- Three Florida property insurance companies, Citizens Property Insurance Corp., Kin Interinsurance Network, and First Community Insurance Co., have requested rate increases for the upcoming fiscal year from the Office of Insurance Regulation (OIR).
- Citizens proposed a 14.2 percent hike in insurance expenses due to inflation in the construction market, with an average increase of 13.9 percent for homeowner policy rates and 14.6 percent for condo owners.
- Kin and First Community Insurance have requested authorization to increase rates, citing high damage costs following a busy hurricane season.
- First Community Insurance is seeking an average 44.8 percent increase for homeowner multi-peril policies, while Kin has filed for an average 61.5 percent increase on such policies.
This week, three prominent Florida property insurance writers — Citizens Property Insurance Corp., Kin Interinsurance Network, and First Community Insurance Co. — requested the Office of Insurance Regulation (OIR) to approve their proposed rate increases for the upcoming Fiscal Year.
On Wednesday, the Citizens’ Board of Governors internally sanctioned a proposal that grants organizational leaders the opportunity to petition the OIR for authorization to implement a 14.2 percent hike in insurance expenses. According to the group, the recommended rates for 2023 call for a statewide average increase on all personal lines policies including homes, condominium units, dwellings, renters, and mobile homes due to inflation in the construction market.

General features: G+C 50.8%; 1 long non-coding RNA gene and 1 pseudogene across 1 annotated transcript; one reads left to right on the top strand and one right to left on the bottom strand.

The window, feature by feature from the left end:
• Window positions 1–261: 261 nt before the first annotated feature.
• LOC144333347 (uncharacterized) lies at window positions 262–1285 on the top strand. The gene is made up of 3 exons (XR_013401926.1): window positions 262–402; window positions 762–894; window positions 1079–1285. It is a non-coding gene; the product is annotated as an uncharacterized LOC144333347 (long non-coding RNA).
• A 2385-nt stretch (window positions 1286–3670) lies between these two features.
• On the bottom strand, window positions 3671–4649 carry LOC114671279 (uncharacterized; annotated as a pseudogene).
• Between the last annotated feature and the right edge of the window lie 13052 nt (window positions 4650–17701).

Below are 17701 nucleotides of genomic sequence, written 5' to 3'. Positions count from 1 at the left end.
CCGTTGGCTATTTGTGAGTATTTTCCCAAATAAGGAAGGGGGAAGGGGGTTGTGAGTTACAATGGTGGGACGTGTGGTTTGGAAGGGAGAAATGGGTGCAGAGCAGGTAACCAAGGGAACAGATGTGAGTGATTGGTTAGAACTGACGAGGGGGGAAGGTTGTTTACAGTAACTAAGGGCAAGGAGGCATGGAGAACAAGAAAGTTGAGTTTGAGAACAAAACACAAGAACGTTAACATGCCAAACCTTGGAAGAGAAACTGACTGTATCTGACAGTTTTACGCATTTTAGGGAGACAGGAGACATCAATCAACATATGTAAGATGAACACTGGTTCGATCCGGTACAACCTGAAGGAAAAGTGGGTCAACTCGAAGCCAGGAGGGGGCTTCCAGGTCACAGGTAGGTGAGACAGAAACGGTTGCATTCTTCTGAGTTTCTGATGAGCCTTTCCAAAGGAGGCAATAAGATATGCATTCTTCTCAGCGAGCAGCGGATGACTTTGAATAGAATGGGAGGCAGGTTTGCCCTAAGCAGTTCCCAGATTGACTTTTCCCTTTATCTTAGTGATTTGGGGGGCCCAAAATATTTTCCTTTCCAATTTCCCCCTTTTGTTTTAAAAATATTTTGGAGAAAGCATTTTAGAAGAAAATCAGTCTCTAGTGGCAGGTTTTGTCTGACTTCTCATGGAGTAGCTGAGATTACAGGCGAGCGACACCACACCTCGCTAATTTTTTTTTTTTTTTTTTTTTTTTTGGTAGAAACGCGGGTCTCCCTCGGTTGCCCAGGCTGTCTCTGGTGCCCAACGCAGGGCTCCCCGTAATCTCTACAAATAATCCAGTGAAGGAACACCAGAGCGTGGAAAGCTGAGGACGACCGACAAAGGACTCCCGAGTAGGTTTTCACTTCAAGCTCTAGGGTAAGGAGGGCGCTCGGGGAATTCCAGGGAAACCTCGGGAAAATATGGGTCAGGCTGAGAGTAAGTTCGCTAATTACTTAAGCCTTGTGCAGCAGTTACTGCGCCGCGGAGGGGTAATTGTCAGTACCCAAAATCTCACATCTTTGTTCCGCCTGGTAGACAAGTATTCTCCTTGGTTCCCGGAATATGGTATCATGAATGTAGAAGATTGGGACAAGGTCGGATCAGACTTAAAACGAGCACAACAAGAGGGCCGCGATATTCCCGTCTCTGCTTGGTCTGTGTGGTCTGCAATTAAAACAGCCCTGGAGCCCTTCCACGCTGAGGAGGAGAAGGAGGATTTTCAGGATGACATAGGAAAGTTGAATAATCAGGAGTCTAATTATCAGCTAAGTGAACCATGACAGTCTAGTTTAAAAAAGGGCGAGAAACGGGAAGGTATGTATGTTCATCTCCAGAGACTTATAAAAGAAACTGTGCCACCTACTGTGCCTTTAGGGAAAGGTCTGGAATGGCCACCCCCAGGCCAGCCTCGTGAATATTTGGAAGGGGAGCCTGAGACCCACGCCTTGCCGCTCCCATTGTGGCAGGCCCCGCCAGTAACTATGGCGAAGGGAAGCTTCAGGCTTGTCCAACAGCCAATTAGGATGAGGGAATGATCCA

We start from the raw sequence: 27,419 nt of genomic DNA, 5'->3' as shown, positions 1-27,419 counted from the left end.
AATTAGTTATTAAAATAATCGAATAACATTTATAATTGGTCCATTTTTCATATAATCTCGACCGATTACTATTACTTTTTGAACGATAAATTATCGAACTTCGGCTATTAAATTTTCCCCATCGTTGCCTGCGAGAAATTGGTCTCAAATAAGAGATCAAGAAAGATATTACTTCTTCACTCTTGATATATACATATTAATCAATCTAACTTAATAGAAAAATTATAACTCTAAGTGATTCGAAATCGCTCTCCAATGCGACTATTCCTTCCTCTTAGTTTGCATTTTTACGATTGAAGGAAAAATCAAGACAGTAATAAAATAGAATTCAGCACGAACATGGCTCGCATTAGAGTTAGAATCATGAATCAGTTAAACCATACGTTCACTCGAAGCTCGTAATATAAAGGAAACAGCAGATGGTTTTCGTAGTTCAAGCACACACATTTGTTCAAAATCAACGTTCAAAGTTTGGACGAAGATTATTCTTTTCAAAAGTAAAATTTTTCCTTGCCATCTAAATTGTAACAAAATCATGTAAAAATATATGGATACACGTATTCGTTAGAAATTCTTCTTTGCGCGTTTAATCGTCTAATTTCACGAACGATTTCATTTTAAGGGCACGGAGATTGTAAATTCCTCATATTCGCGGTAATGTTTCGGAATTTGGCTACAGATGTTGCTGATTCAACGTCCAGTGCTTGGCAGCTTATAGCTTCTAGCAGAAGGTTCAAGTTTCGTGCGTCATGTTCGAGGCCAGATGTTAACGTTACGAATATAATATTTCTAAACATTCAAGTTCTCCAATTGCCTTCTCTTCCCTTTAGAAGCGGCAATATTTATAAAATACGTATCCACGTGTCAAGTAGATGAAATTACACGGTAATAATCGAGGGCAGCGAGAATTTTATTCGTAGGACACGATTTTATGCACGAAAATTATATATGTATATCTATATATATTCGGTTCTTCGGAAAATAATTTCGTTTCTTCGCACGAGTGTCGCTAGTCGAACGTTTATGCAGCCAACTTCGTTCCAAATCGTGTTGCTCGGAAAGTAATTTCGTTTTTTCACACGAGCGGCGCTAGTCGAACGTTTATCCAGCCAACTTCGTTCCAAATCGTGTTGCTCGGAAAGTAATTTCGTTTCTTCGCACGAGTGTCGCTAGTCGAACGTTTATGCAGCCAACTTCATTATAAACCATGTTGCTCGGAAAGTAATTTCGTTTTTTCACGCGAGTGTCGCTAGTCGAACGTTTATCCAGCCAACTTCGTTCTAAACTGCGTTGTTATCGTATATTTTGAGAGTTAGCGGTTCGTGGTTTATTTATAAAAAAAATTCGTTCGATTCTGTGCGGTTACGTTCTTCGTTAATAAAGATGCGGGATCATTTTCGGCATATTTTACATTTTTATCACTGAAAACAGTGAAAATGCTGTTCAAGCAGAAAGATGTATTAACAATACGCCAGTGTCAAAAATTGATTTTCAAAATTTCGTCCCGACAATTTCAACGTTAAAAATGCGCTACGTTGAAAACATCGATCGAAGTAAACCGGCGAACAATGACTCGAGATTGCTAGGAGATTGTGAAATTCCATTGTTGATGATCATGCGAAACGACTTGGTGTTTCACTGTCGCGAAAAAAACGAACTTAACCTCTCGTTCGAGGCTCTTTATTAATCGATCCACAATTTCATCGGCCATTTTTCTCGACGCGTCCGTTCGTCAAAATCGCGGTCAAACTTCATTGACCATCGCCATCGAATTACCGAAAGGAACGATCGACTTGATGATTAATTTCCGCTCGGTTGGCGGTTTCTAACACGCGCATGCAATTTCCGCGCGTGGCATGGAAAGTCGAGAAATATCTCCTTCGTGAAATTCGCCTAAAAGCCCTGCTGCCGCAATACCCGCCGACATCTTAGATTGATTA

Specifically, homeowner policy rates would increase by an average of 13.9 percent while condo owners would see an average 14.6 percent increase. If approved by the Office of Insurance Regulation, the 2023 rates would go into effect for new and renewal personal residential policies beginning November 1.
“No one wants their rates to go up. We completely understand that,” said Tim Cerio, Citizens President, CEO and Executive Director. “But the fact is that Citizens rates remain actuarially unsound and artificially low. This inadequacy is unsustainable and heightens the risk of assessments on all Florida insurance consumers.”
An analysis of homeowner multiperil rates conducted in November 2022 found that Citizens’ statewide average premium was 44 percent below premiums charged by nine private companies representing 24% of the market.
On Thursday, both Kin Interinsurance Network and First Community Insurance Co. appeared before the OIR seeking authorization to increase rates. First Community sought an average 44.8 percent increase for homeowner multi-peril policies, while Kin filed for an average 61.5 percent increase on such policies.
Both policy writers claimed a need to raise rates following a busy hurricane season that saw billions of dollars of damage statewide.
Increases in rates will only exacerbate the housing crisis. In some cases insurance costs exceed monthly payments on loans. The poor suffer first. We have no choice but re- engineer home owners insurance.
NO. Let the CEOs put less in their pockets.
DeSantis and his captive legislature have pretty much turned Florida over to the insurance companies.